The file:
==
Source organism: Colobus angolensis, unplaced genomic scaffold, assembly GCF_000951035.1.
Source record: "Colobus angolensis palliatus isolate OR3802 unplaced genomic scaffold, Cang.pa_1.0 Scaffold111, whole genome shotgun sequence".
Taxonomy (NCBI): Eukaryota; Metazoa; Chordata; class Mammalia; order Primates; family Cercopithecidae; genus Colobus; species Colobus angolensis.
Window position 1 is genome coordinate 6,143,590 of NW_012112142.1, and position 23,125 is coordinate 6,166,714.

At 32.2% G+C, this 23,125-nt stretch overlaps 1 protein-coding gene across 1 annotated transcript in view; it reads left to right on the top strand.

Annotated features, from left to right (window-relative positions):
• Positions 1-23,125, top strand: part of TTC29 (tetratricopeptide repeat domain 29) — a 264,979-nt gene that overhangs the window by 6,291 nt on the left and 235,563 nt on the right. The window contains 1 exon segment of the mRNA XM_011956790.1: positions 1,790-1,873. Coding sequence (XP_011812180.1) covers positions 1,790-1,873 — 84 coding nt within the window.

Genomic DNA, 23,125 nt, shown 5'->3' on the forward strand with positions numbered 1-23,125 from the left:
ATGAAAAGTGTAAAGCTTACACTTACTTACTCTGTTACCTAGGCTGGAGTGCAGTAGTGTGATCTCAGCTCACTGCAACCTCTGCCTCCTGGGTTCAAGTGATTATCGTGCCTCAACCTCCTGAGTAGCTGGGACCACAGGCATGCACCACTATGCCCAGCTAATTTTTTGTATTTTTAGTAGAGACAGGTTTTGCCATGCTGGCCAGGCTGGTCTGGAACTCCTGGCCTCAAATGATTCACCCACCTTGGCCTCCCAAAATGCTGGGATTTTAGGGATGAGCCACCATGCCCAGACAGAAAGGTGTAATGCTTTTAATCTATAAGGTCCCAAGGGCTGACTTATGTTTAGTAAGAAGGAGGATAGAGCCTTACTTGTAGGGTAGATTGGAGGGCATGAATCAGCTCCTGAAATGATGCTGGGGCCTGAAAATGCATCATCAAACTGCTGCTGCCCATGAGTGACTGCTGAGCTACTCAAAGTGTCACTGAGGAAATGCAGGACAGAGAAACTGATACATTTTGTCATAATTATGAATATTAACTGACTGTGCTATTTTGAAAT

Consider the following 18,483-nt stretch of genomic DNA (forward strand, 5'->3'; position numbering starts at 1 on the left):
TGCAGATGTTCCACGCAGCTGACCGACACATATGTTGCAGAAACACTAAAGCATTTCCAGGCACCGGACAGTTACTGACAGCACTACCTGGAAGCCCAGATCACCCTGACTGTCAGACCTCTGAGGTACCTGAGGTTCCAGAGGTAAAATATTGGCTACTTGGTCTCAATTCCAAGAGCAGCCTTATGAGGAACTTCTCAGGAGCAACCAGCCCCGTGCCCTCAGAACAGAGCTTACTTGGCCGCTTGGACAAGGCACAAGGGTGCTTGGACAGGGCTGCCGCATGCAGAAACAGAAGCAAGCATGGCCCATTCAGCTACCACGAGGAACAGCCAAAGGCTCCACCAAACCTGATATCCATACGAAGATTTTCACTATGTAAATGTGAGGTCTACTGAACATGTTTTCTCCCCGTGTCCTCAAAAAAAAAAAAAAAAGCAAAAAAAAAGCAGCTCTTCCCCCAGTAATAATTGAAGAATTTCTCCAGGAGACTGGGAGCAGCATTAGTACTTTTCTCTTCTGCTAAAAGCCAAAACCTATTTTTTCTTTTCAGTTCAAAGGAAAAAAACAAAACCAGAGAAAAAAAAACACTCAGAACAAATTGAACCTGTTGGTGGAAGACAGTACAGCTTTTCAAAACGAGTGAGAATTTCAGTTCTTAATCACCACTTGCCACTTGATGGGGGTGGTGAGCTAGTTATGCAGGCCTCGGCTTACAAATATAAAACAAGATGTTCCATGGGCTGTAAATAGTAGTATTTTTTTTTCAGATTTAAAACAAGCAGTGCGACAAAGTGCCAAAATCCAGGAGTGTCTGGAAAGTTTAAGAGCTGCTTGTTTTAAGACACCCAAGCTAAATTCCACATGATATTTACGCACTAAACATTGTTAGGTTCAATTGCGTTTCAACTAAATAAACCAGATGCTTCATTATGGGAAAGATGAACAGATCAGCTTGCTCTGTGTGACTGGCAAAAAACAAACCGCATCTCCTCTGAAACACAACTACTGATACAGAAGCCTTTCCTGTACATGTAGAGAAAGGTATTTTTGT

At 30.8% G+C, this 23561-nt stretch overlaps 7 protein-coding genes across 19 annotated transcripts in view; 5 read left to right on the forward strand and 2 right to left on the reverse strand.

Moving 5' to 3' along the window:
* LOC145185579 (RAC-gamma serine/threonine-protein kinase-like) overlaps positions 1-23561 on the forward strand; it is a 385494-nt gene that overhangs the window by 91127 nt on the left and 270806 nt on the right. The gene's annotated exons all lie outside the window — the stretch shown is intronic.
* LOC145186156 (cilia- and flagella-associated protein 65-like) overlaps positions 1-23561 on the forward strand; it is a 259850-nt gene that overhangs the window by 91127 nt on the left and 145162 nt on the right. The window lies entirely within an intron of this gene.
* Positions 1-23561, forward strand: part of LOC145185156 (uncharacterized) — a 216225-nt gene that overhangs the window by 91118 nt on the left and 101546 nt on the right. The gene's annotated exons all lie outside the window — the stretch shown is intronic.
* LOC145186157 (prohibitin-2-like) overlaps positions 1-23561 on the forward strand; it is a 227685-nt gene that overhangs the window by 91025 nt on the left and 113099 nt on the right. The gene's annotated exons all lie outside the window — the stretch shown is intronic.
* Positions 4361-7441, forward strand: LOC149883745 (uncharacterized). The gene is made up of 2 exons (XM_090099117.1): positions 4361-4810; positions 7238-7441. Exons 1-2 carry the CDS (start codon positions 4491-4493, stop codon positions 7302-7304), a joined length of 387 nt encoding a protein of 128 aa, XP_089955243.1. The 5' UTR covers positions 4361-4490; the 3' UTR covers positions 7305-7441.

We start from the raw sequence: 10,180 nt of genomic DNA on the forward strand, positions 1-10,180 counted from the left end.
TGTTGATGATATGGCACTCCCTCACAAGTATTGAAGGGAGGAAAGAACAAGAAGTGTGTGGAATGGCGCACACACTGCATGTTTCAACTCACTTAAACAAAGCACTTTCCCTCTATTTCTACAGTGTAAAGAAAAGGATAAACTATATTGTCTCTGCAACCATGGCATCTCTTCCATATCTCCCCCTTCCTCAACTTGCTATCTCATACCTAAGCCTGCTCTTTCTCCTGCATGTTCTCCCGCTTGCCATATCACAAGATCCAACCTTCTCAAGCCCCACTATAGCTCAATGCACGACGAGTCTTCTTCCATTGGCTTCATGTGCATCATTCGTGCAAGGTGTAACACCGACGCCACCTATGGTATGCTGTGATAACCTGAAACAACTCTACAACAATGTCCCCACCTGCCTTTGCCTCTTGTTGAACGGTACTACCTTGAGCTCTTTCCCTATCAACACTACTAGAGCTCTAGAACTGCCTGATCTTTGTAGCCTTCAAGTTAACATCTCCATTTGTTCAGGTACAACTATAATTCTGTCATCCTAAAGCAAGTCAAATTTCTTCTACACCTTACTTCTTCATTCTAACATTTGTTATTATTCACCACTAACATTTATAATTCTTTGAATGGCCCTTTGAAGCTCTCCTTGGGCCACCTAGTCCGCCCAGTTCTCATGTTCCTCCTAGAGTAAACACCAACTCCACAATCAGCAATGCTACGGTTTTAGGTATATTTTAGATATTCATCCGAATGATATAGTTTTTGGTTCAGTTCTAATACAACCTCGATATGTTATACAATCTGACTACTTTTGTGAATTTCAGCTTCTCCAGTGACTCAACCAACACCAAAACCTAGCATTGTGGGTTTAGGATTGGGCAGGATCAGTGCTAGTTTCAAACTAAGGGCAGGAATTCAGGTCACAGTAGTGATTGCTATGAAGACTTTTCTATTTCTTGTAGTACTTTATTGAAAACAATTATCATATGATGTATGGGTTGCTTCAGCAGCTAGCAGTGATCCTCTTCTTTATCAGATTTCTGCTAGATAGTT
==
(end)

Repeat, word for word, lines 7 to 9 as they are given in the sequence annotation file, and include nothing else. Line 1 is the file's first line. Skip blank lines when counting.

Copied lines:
• Positions 1-23,125, top strand: part of TTC29 (tetratricopeptide repeat domain 29) — a 264,979-nt gene that overhangs the window by 6,291 nt on the left and 235,563 nt on the right. The window contains 1 exon segment of the mRNA XM_011956790.1: positions 1,790-1,873. Coding sequence (XP_011812180.1) covers positions 1,790-1,873 — 84 coding nt within the window.

Genomic DNA, 23,125 nt, shown 5'->3' on the forward strand with positions numbered 1-23,125 from the left:
ATGAAAAGTGTAAAGCTTACACTTACTTACTCTGTTACCTAGGCTGGAGTGCAGTAGTGTGATCTCAGCTCACTGCAACCTCTGCCTCCTGGGTTCAAGTGATTATCGTGCCTCAACCTCCTGAGTAGCTGGGACCACAGGCATGCACCACTATGCCCAGCTAATTTTTTGTATTTTTAGTAGAGACAGGTTTTGCCATGCTGGCCAGGCTGGTCTGGAACTCCTGGCCTCAAATGATTCACCCACCTTGGCCTCCCAAAATGCTGGGATTTTAGGGATGAGCCACCATGCCCAGACAGAAAGGTGTAATGCTTTTAATCTATAAGGTCCCAAGGGCTGACTTATGTTTAGTAAGAAGGAGGATAGAGCCTTACTTGTAGGGTAGATTGGAGGGCATGAATCAGCTCCTGAAATGATGCTGGGGCCTGAAAATGCATCATCAAACTGCTGCTGCCCATGAGTGACTGCTGAGCTACTCAAAGTGTCACTGAGGAAATGCAGGACAGAGAAACTGATACATTTTGTCATAATTATGAATATTAACTGACTGTGCTATTTTGAAAT